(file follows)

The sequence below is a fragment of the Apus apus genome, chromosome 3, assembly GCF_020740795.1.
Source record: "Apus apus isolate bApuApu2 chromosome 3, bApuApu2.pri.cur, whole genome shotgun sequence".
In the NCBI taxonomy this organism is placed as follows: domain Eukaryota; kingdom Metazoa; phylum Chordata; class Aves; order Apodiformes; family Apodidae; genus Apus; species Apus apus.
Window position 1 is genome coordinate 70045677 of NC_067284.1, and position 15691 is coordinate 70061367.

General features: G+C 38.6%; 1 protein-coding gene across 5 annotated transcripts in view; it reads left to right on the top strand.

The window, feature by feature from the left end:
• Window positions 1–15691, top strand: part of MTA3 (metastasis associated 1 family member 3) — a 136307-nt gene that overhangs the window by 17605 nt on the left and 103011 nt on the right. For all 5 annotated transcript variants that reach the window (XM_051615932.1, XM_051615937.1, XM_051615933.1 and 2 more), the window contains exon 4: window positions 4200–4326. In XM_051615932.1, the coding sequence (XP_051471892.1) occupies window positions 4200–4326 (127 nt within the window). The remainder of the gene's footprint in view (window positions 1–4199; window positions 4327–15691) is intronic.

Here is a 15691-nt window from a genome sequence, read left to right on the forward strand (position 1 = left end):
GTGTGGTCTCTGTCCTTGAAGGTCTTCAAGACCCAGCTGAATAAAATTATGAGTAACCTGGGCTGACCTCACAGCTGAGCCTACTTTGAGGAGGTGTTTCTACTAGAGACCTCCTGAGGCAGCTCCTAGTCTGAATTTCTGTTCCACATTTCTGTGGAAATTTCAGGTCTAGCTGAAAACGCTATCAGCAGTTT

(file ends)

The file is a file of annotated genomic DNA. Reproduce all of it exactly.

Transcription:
The sequence below is a fragment of the Apus apus genome, chromosome 3, assembly GCF_020740795.1.
Source record: "Apus apus isolate bApuApu2 chromosome 3, bApuApu2.pri.cur, whole genome shotgun sequence".
In the NCBI taxonomy this organism is placed as follows: domain Eukaryota; kingdom Metazoa; phylum Chordata; class Aves; order Apodiformes; family Apodidae; genus Apus; species Apus apus.
Window position 1 is genome coordinate 70045677 of NC_067284.1, and position 15691 is coordinate 70061367.

General features: G+C 38.6%; 1 protein-coding gene across 5 annotated transcripts in view; it reads left to right on the top strand.

The window, feature by feature from the left end:
• Window positions 1–15691, top strand: part of MTA3 (metastasis associated 1 family member 3) — a 136307-nt gene that overhangs the window by 17605 nt on the left and 103011 nt on the right. For all 5 annotated transcript variants that reach the window (XM_051615932.1, XM_051615937.1, XM_051615933.1 and 2 more), the window contains exon 4: window positions 4200–4326. In XM_051615932.1, the coding sequence (XP_051471892.1) occupies window positions 4200–4326 (127 nt within the window). The remainder of the gene's footprint in view (window positions 1–4199; window positions 4327–15691) is intronic.

Here is a 15691-nt window from a genome sequence, read left to right on the forward strand (position 1 = left end):
GTGTGGTCTCTGTCCTTGAAGGTCTTCAAGACCCAGCTGAATAAAATTATGAGTAACCTGGGCTGACCTCACAGCTGAGCCTACTTTGAGGAGGTGTTTCTACTAGAGACCTCCTGAGGCAGCTCCTAGTCTGAATTTCTGTTCCACATTTCTGTGGAAATTTCAGGTCTAGCTGAAAACGCTATCAGCAGTTT